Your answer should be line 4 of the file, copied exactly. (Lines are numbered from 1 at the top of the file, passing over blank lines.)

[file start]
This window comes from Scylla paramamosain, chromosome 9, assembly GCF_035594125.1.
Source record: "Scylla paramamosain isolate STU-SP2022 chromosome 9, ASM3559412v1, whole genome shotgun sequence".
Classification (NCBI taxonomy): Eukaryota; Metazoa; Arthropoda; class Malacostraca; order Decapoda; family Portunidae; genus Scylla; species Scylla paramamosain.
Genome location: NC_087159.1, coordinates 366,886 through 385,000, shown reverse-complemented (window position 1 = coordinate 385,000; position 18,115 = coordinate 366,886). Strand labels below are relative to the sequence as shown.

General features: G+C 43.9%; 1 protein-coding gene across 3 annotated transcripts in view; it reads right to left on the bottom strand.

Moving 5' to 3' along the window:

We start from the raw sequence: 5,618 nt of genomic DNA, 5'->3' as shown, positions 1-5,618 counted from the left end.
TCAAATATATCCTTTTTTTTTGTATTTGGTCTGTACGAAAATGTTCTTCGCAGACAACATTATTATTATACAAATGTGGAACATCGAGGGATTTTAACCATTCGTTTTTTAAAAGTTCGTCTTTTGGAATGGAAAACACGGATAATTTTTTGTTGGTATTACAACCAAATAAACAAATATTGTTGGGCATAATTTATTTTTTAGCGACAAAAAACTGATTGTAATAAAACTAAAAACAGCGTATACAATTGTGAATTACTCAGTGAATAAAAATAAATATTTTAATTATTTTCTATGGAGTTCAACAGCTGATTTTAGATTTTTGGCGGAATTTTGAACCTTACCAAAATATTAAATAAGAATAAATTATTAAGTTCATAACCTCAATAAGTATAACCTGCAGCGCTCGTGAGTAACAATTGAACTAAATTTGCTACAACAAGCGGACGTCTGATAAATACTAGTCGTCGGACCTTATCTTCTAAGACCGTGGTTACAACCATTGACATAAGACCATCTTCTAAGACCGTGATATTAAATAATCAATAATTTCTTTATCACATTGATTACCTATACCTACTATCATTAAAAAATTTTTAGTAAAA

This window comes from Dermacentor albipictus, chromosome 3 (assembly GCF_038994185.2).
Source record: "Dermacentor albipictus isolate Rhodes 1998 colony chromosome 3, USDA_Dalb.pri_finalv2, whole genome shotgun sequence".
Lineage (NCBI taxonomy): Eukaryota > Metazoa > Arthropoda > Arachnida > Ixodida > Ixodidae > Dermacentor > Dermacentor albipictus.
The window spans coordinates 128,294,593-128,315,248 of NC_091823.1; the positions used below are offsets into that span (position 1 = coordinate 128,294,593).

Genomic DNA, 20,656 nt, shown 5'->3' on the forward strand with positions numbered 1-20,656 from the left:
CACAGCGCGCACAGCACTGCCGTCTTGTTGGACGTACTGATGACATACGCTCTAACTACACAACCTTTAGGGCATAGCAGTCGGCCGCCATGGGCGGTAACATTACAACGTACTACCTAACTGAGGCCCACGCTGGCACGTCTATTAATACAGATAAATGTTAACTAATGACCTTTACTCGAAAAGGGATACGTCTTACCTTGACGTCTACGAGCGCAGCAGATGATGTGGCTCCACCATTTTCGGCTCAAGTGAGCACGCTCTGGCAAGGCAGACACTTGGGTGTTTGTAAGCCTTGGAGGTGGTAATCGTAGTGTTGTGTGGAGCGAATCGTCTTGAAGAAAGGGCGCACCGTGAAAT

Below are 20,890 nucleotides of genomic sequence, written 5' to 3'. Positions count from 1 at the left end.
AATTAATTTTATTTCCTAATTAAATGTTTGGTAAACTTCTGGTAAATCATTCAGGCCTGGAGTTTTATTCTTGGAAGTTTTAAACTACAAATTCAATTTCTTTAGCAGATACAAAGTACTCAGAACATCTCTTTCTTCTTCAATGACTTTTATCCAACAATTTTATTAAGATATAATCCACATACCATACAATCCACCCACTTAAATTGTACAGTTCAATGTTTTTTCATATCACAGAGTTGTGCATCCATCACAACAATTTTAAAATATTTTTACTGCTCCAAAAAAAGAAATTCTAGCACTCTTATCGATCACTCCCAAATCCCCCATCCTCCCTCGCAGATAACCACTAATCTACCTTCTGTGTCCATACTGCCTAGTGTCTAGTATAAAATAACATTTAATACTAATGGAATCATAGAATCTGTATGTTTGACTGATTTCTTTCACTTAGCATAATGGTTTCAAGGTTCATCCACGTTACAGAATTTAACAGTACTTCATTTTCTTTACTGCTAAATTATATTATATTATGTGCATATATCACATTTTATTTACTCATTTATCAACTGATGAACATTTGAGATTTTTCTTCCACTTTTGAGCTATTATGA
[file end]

Genome location: NC_087159.1, coordinates 366,886 through 385,000, shown reverse-complemented (window position 1 = coordinate 385,000; position 18,115 = coordinate 366,886). Strand labels below are relative to the sequence as shown.